What are ice disks?

To many, the massive and mysterious disk of ice seen floating and spinning atop the Presumpscot River in Westbrook, Maine, in January 2018 might have looked like winter's version of a crop circle.

The fascinating ice disk, which is reportedly 300 feet wide, garnered a "ton of interest" from around the world, said City of Westbrook marketing and communications manager Tina Radel, who told AccuWeather that she had heard of sightings of smaller ice disks in the past in other parts of Maine.

The unusual yet mesmerizing frozen formation is a natural phenomenon that is fairly common in the colder climates of North America.

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Ice disk forms on Presumpscot River in Westbrook, Maine
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Ice disk forms on Presumpscot River in Westbrook, Maine
A large, circular ice floe sits in the Presumpscot River in Westbrook, Maine, U.S., January 16, 2019. REUTERS/Brian Snyder
An onlooker watches a large, circular ice floe in the Presumpscot River in Westbrook, Maine, U.S., January 16, 2019. REUTERS/Brian Snyder
A large, circular ice floe sits in the Presumpscot River in Westbrook, Maine, U.S., January 16, 2019. REUTERS/Brian Snyder
A large, circular ice floe spins slowly in the Presumpscot River in Westbrook, Maine, U.S., January 16, 2019. REUTERS/Brian Snyder TPX IMAGES OF THE DAY
A large, circular ice floe spins slowly in the Presumpscot River in Westbrook, Maine, U.S., January 16, 2019. REUTERS/Brian Snyder
A large, circular ice floe spins slowly in the Presumpscot River in Westbrook, Maine, U.S., January 16, 2019. REUTERS/Brian Snyder
Birds sit on a large, circular ice floe spinning slowly in the Presumpscot River in Westbrook, Maine, U.S., January 16, 2019. REUTERS/Brian Snyder
A large, circular ice floe spins slowly in the Presumpscot River in Westbrook, Maine, U.S., January 16, 2019. REUTERS/Brian Snyder
A large, circular ice floe spins slowly in the Presumpscot River in Westbrook, Maine, U.S., January 16, 2019. REUTERS/Brian Snyder
Onlookers photograph a large, circular ice floe spinning slowly in the Presumpscot River in Westbrook, Maine, U.S., January 16, 2019. REUTERS/Brian Snyder
A woman looks at a large, circular ice floe spinning slowly in the Presumpscot River in Westbrook, Maine, U.S., January 16, 2019. REUTERS/Brian Snyder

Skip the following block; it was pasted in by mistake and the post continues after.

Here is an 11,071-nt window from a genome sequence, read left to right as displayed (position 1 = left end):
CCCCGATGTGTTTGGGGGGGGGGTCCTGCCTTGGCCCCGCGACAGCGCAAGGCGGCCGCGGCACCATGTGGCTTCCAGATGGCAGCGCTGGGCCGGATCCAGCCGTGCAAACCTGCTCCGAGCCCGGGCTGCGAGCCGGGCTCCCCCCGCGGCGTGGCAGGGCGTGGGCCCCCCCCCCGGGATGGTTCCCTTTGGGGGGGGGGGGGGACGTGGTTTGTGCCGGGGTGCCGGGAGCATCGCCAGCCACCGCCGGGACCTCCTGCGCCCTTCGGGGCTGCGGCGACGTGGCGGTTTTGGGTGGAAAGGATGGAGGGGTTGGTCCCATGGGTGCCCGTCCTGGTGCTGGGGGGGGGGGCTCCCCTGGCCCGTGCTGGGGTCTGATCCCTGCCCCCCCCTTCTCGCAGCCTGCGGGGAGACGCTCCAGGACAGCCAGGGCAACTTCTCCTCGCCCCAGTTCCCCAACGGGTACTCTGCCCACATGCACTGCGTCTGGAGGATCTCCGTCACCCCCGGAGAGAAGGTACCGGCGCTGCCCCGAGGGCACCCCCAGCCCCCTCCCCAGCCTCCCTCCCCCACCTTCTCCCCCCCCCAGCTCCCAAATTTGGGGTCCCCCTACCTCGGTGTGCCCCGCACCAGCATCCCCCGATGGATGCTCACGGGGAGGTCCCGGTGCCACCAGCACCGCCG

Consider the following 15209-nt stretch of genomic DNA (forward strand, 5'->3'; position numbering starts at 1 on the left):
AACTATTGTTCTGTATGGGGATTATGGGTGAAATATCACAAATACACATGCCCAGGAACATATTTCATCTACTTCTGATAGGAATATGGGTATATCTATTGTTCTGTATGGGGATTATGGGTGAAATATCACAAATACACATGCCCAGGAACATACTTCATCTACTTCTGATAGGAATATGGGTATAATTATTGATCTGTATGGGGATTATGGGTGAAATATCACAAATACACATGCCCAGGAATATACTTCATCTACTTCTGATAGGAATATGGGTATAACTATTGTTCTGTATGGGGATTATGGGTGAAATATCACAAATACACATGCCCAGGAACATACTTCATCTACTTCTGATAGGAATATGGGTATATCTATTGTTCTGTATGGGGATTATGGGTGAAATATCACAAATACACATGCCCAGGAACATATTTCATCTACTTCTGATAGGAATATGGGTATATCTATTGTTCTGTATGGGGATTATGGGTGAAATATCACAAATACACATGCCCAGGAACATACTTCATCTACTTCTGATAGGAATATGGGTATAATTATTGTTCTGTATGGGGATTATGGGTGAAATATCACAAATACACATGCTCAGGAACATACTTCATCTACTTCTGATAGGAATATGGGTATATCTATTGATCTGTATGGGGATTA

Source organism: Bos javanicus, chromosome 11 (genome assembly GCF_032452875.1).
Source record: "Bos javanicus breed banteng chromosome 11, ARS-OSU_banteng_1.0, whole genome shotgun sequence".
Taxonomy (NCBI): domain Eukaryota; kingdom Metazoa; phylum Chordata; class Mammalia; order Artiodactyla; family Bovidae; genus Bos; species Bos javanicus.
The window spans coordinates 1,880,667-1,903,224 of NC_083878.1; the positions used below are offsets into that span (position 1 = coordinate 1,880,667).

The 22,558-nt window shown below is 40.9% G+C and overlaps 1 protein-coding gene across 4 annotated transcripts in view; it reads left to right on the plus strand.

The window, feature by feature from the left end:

Onlookers watch a large, circular ice floe spinning slowly in the Presumpscot River in Westbrook, Maine, U.S., January 16, 2019. REUTERS/Brian Snyder
A large, circular ice floe spins slowly in the Presumpscot River in Westbrook, Maine, U.S., January 16, 2019. REUTERS/Brian Snyder
A woman photographs a large, circular ice floe spinning slowly in the Presumpscot River in Westbrook, Maine, U.S., January 16, 2019. REUTERS/Brian Snyder
A large, circular ice floe spins slowly in the Presumpscot River in Westbrook, Maine, U.S., January 16, 2019. REUTERS/Brian Snyder
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"Ice disks/circles tend to form on the outer bends of rivers where the accelerating water creates eddy currents," said Jason Nicholls, senior meteorologist and manager of international forecasting for AccuWeather.

These formations were also observed in Wales and England in the winter of 2008-09, according to Nicholls.

The ice disk in Westbrook formed from the churning water current created by Saccarappa Falls, located 100 feet away from the huge formation, which caused it to slowly spin counterclockwise, according to city officials.

"These currents cause chunks of ice to break off and rotate," Nicholls explained, adding that as the ice chunks rotate, they continue to do so against the surrounding ice.

This process then smooths out the edges to create circles or disks.

"The ice associated with the ice disks is usually thin, [thus] easier to rotate," Nicholls said.

The sizes of ice disks/circles vary in size, with some disks spanning more than 65 feet, or 20 meters, according to Nicholls.

"They are fairly common in the northern United States and Canada as well as Scandinavia, but usually tend to be much smaller, so [the ice disk that formed in Maine] is certainly unusual due to its immense size."

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